Ready and waiting…

410 words (2-3 minutes)

It’s (for the most part) been a busy two weeks at Casey Station! We now have about half of the team up at Law Dome, moving heavy sleds of equipment from a depot near the dome summit to our now camp–dubbed “DE08-OH.”

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The traverse route up Law Dome. The advance team is currently shuttling equipment between a depot at D-28 and our new camp, DE08-OH. Map data are from the Reference Elevation Map of Antarctica, plotted with QGIS and Quantarctica.

DE08 was an ice core site used by our team member David Etheridge and others to reconstruct past atmospheric CO2 and CH4 (methane) concentrations. This site remains one of the best linkages between modern measurements of atmospheric greenhouse gases, and the ice core record. We are going there again to take advantage of its high snowfall (a fact the advance team may be regretting as they wade through snow…) to shield our samples from too much in-situ Carbon-14 produced by cosmic ray bombardment .

The rest of the team remains at Casey Station, in part to keep the camp population manageable before several tents are erected. We also have more sensitive science equipment back here with us which cannot freeze, so we need warm structures at the site before heading up.

Over the last week or so, we completed our survival training, which was a great combination of hiking out in the sun and snow, watching Adelie penguins, and sleeping out with only the survival gear that we are required to carry whenever we leave station. It’s a minimal setup, including only a “bivy” bag, sleeping bag, and mat to sleep in. But with emergency cold weather clothing, this was still quite comfortable.


A cold, beautiful night at survival camp.


Adelie penguins wallowing in the snow on Shirley Island.


Part of the Shirley Island Adelie penguin colony, including what looks to be a new species: the rock-lier penguin (get it?).

For now, those of us still on station remain ready to drive up Law Dome as soon as possible–hopefully in the next two days. The support from Casey Station has so far been amazing. We are rested, eating too much, and are eager to get to work setting up camp and science equipment at DE08-OH on Law Dome!

Oh, and Happy Thanksgiving! Again, we’re eating plenty of food here…


For another perspective on the project, check out this recent article from Nature News! You can also follow Peter’s posts on Twitter, under the hashtag #LawDome1819.



Settling in and sending the first traverse up the dome

(200 words, 1 minute read)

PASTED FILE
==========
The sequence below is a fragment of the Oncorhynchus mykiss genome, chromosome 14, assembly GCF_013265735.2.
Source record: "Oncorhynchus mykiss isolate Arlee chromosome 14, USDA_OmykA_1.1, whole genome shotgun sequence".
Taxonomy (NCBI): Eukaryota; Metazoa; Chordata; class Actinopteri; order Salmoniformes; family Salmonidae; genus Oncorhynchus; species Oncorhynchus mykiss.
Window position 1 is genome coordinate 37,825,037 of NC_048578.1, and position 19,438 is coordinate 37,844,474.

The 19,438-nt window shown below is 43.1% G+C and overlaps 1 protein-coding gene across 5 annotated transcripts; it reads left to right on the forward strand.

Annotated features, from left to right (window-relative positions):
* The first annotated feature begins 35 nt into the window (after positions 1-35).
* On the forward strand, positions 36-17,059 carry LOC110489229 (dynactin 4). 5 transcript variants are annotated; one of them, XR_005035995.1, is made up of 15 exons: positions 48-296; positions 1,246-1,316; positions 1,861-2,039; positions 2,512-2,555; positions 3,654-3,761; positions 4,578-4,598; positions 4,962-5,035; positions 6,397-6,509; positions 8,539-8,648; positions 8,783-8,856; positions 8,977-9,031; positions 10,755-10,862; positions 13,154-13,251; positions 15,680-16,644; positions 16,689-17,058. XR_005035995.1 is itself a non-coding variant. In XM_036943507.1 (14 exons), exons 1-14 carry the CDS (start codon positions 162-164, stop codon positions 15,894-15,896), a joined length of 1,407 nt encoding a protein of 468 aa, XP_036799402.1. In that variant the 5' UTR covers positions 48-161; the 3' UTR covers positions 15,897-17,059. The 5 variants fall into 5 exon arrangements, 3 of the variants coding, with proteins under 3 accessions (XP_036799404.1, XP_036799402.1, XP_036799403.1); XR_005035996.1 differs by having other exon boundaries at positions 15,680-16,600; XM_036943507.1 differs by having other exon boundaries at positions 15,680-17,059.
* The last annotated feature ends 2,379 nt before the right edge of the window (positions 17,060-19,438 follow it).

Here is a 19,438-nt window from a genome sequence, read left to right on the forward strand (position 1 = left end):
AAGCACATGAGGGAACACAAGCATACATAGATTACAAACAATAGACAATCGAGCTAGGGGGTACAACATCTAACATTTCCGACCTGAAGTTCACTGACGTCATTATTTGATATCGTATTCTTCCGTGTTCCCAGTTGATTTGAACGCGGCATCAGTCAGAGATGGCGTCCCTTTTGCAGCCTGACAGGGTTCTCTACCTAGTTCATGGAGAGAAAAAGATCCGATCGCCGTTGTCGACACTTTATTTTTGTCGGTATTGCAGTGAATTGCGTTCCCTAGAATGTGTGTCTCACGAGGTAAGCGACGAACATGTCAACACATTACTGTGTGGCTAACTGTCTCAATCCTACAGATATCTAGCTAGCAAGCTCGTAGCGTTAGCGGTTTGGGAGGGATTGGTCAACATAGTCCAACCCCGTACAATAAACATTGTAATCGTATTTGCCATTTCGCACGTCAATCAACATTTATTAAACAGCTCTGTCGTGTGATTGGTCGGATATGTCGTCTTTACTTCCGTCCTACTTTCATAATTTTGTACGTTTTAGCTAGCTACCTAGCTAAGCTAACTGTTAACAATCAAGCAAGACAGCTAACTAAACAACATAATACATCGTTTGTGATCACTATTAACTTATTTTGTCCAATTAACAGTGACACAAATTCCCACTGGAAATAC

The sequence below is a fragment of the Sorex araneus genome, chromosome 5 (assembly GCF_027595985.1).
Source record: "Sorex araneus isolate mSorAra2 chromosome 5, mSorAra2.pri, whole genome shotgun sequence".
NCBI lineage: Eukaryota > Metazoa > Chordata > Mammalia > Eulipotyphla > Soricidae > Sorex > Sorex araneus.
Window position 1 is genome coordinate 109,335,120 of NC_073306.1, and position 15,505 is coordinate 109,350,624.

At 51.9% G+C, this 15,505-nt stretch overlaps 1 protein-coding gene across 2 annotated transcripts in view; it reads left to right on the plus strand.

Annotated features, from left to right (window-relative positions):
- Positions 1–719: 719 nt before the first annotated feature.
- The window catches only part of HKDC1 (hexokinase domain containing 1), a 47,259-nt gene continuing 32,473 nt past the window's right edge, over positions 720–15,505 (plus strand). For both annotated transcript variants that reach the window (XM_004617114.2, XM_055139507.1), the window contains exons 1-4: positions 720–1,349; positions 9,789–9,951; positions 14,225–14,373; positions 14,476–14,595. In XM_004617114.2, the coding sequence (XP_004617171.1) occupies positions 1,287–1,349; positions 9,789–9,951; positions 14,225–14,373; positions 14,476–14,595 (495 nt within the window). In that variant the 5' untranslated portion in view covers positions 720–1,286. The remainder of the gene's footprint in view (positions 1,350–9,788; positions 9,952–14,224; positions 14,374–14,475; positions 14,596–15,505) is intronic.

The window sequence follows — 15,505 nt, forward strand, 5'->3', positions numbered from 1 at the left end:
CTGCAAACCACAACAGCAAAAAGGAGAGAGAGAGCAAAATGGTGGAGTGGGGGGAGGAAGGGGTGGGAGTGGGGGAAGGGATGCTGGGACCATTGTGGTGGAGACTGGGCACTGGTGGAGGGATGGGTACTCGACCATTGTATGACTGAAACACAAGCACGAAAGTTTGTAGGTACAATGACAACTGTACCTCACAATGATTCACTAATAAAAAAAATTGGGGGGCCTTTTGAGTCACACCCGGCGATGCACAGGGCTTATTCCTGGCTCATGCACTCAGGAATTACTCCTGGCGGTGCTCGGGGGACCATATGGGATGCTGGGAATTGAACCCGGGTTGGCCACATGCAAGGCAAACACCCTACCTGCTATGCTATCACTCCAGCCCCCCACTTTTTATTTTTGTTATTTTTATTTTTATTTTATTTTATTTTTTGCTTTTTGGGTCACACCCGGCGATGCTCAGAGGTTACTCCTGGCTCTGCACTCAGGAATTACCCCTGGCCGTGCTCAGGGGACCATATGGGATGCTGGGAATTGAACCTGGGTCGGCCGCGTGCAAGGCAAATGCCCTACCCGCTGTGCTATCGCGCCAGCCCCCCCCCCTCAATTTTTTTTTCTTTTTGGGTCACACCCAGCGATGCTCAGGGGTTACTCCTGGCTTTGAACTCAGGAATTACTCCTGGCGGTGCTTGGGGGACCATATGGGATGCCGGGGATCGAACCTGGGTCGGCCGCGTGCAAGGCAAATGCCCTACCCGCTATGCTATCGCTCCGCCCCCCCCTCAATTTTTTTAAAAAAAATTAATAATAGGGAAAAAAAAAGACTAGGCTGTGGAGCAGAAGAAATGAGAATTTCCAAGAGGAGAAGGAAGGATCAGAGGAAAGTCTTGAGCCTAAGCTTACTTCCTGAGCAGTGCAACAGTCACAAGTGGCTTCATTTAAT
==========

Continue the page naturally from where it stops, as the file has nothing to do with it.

We have now been at Casey Station for nearly three full days, and have realized that our advance team from the Australian Antarctic Division—Sharon and Jose—have been very busy! They had already prepped two gargantuan sleds, full of camp and science cargo, for traversing up Law Dome (see below).


^ Sharon and Jose with their tractor train to haul up Law Dome.

Yesterday, Monday, November 12, Sharon, Jose and field trainer Anthea headed up the dome with this first load of cargo, which represents a significant portion of the cargo that we need to build our camp more than 100km from station. They are returning from the trip in a few hours.

Any time you arrive at a small Antarctic research station, a significant portion of the first few days goes into getting to know base operations and becoming a safe and helpful part of the community. Casey is a station of about 80 people right now, and in such a small community everyone really needs to pitch in to get all the work done and take care of one another. So far, our experience here has been very warm and friendly, with absolutely spectacular support of our science project! See some photos of the station, below.

^Scenes from Casey, including the station signpost, the main “Red Shed” building, and the field store.

Expedition to Law Dome, Antarctica is underway

(330 words, 1-2 minute read)

After a bit of a blogging hiatus, we’re back in action and on our way to Antarctica! This is Peter writing, at the moment from Hobart, Tasmania. Vas and I are currently waiting for a weather window to fly south to Casey Station, Antarctica with the Australian Antarctic Program!

We are headed to a location called Law Dome, which is a dome of ice on the coast of East Antarctica essentially dead south of Perth, Australia. This site is ideal for the past atmospheric reconstruction we are hoping to do, using carbon-14 of carbon monoxide (14-CO) to learn how atmospheric oxidation has changed through the modern industrial period, from about the year 1880 to present. Here’s a video from the Australian Antarctic Division with a bit of an overview from our Australian project leader, David Etheridge.

It’s been a busy few days for us, flying half-way across the planet, trying not to be jet-lagged, completing cold-weather clothing outfitting, and undertaking many training courses.


Traveling with us are Tanner Kuhl and Grant Boeckmann, ice-core drillers with Ice Drilling Design and Operation. Our training has been thorough and varied… even including chainsaw training with a Tasmanian logger so that we can safely use these tools to build a snow-trench to house one of our ice-core drills!


Currently we are waiting for weather to improve in Antarctica, so we can fly to the Wilkins blue-ice runway and get to Casey. You can see current conditions on their station webcam.


Delays are a part of life in Antarctica, so although we are not surprised we are still eager to get to work preparing our cargo for an overland traverse up to the “DE08” site on the east side of Law Dome.

Stay tuned here for updates from Casey Station and the deep field (as we can get information out). Some of us will be working at Law Dome through January 2019 and won’t be home from Antarctica until mid-to-late February!